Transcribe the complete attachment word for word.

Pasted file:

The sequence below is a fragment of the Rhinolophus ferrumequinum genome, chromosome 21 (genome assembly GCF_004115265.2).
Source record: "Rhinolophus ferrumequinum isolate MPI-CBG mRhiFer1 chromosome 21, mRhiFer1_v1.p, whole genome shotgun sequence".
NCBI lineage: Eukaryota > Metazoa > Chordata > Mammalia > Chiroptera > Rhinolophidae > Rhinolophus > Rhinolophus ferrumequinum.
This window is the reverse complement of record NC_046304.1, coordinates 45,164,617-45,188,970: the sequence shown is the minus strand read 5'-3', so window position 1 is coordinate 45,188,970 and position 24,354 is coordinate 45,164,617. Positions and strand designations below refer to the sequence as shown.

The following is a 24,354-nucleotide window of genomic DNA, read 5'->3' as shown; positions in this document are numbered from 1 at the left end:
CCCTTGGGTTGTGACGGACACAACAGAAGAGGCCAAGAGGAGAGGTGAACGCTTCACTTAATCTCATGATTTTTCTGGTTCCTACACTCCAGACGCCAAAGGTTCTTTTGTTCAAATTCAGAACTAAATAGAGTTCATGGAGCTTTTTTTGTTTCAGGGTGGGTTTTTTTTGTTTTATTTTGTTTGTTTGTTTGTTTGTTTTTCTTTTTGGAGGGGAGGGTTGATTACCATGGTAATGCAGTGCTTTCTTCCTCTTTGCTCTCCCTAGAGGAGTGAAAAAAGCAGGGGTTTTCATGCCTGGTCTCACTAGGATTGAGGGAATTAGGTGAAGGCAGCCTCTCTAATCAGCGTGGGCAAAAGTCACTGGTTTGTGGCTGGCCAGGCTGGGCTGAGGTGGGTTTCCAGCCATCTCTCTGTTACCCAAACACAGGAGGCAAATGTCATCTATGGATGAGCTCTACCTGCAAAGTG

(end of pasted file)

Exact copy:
The sequence below is a fragment of the Rhinolophus ferrumequinum genome, chromosome 21 (genome assembly GCF_004115265.2).
Source record: "Rhinolophus ferrumequinum isolate MPI-CBG mRhiFer1 chromosome 21, mRhiFer1_v1.p, whole genome shotgun sequence".
NCBI lineage: Eukaryota > Metazoa > Chordata > Mammalia > Chiroptera > Rhinolophidae > Rhinolophus > Rhinolophus ferrumequinum.
This window is the reverse complement of record NC_046304.1, coordinates 45,164,617-45,188,970: the sequence shown is the minus strand read 5'-3', so window position 1 is coordinate 45,188,970 and position 24,354 is coordinate 45,164,617. Positions and strand designations below refer to the sequence as shown.

The following is a 24,354-nucleotide window of genomic DNA, read 5'->3' as shown; positions in this document are numbered from 1 at the left end:
CCCTTGGGTTGTGACGGACACAACAGAAGAGGCCAAGAGGAGAGGTGAACGCTTCACTTAATCTCATGATTTTTCTGGTTCCTACACTCCAGACGCCAAAGGTTCTTTTGTTCAAATTCAGAACTAAATAGAGTTCATGGAGCTTTTTTTGTTTCAGGGTGGGTTTTTTTTGTTTTATTTTGTTTGTTTGTTTGTTTGTTTTTCTTTTTGGAGGGGAGGGTTGATTACCATGGTAATGCAGTGCTTTCTTCCTCTTTGCTCTCCCTAGAGGAGTGAAAAAAGCAGGGGTTTTCATGCCTGGTCTCACTAGGATTGAGGGAATTAGGTGAAGGCAGCCTCTCTAATCAGCGTGGGCAAAAGTCACTGGTTTGTGGCTGGCCAGGCTGGGCTGAGGTGGGTTTCCAGCCATCTCTCTGTTACCCAAACACAGGAGGCAAATGTCATCTATGGATGAGCTCTACCTGCAAAGTG